Product Design
  • Interview Excerpt: Matt Orser, Art Director/Creative Director, RPA, Los Angeles

    If you missed it, check out some great work from Matt Orser.

    WS: What do you look for in a student book? And what impresses you?

    MO: I want to be jealous. If I see something that makes me think, “Wow, I wish I did that.” That’s it. That’s all I look for. Because if I was inspired enough by one thing that I saw, that would make it memorable and make it good. It seems like it’s easy but it’s not. It’s really hard to do.

    WS: Do you think a student book needs to be finished, or could it just be sketches?

    MO: I think student books definitely should be as finished as possible. And I think that everything in the book should be very easy to understand. I feel like I see a lot of stuff nowadays where we’re doing a lot more integrated types of campaigns, especially within our books. And it is a trick sometimes to show it in the proper way, and if it is at all confusing, it just loses all of its importance. And that’s why it always has to be really finished, and tight, and solid because I need to be able to just flip through it. No one’s going to spend that much time. I think a book needs to be polished because then you just understand it quicker. That’s it.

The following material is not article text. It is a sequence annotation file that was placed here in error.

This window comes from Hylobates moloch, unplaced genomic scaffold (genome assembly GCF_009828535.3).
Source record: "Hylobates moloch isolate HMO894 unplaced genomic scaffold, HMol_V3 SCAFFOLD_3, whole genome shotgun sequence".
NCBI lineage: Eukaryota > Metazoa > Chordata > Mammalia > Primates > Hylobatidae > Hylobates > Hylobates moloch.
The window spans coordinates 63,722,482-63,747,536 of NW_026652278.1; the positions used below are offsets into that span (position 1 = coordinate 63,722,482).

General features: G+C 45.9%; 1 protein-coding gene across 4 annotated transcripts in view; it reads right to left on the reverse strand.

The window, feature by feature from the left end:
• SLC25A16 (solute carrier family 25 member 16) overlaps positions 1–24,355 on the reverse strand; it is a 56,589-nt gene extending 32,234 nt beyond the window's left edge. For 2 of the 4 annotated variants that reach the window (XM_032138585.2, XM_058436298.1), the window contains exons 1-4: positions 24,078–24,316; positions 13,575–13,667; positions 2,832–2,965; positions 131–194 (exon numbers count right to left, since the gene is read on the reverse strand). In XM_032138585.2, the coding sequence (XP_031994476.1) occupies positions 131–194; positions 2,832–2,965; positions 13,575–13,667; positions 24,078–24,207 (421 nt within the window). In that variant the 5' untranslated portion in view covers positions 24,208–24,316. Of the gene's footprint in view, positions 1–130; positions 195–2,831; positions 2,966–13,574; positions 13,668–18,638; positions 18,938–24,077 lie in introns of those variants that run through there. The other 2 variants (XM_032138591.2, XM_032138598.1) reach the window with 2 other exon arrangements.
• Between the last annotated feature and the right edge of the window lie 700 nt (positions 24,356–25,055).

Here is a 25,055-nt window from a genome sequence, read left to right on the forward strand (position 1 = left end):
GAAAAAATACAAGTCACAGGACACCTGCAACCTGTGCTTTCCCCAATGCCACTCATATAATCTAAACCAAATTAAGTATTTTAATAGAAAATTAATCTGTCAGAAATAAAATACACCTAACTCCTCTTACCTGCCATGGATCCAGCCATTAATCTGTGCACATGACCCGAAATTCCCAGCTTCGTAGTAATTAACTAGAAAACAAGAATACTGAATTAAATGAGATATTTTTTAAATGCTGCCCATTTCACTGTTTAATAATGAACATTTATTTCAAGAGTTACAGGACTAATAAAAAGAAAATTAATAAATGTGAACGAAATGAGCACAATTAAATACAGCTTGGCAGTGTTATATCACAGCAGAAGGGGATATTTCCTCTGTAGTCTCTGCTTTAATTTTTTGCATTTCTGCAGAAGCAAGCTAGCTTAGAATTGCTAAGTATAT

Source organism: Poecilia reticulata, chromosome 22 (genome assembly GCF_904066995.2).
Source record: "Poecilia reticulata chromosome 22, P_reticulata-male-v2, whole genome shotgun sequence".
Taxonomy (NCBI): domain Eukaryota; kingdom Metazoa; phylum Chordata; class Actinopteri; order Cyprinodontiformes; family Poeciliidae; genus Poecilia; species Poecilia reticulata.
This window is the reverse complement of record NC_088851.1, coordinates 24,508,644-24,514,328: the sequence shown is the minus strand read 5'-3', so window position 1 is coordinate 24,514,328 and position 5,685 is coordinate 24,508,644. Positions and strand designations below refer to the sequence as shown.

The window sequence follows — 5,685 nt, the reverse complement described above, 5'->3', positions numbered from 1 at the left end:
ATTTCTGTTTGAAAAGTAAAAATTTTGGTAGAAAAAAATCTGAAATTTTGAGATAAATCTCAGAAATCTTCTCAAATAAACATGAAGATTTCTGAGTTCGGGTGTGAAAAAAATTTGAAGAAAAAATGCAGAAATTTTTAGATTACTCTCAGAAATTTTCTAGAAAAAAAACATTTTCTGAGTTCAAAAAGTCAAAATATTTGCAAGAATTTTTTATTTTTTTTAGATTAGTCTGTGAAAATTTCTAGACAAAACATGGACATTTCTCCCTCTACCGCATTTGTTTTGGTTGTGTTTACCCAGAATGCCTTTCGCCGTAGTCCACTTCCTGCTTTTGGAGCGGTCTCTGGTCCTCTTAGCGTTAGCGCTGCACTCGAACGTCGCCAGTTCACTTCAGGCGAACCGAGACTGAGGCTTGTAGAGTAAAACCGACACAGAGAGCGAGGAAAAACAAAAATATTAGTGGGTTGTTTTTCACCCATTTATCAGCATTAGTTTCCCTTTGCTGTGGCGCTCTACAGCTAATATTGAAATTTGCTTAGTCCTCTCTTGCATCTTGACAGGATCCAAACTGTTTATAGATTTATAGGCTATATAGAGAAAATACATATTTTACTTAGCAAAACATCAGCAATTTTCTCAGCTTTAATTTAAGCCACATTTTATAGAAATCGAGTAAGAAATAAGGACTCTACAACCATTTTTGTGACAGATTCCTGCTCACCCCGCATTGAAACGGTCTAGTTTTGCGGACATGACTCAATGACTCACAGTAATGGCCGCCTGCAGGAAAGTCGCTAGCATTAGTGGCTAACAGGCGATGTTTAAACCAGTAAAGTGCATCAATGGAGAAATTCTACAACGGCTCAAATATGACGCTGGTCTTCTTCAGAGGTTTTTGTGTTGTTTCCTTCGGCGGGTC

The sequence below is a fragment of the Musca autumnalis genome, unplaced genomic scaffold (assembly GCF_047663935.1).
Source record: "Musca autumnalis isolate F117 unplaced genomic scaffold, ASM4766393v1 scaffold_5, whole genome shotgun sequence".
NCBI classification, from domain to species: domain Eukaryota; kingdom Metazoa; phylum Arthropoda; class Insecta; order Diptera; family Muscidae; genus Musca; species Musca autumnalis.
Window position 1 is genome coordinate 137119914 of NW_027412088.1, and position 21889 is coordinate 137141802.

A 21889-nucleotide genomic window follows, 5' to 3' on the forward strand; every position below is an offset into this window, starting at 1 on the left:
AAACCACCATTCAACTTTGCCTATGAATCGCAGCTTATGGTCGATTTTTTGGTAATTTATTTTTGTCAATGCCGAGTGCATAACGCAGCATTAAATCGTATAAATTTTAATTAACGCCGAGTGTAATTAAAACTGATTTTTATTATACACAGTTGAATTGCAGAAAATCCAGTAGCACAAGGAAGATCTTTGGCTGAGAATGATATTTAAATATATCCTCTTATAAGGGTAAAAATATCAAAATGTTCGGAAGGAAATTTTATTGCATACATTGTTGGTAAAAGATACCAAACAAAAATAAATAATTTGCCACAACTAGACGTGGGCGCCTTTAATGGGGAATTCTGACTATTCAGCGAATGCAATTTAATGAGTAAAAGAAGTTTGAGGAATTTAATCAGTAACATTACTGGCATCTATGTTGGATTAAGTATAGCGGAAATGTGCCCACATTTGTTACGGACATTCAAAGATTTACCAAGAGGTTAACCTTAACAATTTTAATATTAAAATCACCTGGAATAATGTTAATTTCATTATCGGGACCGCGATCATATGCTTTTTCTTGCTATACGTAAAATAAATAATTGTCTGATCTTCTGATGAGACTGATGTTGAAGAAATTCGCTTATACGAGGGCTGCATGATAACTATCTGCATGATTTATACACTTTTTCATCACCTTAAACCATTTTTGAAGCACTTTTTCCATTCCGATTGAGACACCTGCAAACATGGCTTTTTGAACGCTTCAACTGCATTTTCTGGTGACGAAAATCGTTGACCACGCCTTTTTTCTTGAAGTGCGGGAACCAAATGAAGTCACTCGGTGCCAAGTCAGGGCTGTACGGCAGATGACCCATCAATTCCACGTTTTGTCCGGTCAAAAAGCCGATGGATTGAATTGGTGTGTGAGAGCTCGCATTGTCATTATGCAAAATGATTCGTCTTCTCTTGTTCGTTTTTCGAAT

WS: Do you think long copy is important?

    MO: I’ve always heard from everyone that writers should have long copy in their book and I think that that’s true. I think they should have an element of some copy, and it seems like that should be a requirement. But that’s the same way that art directors should have great, well-designed layouts. That’s the craft of art directors and copy is the craft of writers.

    I don’t know if art directors need to have long copy in their book. It would be nice to see how certain art directors treat long copy because I think it’s one of the harder things to approach when you’re an art director. To do something new with it is really cool to see for an art director. I would be impressed by that as much as I’d be impressed by a nifty visual solution. But both in the same book is really strong to me. You can’t just do what you think you’re good at 100 times in a row. You should have serious diversity in your book.

    [ … ]

    WS: Do you have any tips on how to get into the industry?

    MO: There’s the obvious, “Yeah, you have to go to ad school,” which is what a lot of people say. At least get around someone who can help you make a book. All you’ve got to do is make a book. That’s what you do to get into the industry. But the book has got to be good. But, above everything else, if you’re going to get into this industry, you have to just commit. It’s not an industry that you can just try for fun. If you want to be good at advertising, you have to commit right then, and move into your career with that full intention to be good.

    Read the full interview in BREAKING IN: Learn more about the book or Buy it on Amazon
    The book contains over three times more interview content.

    Comments are closed.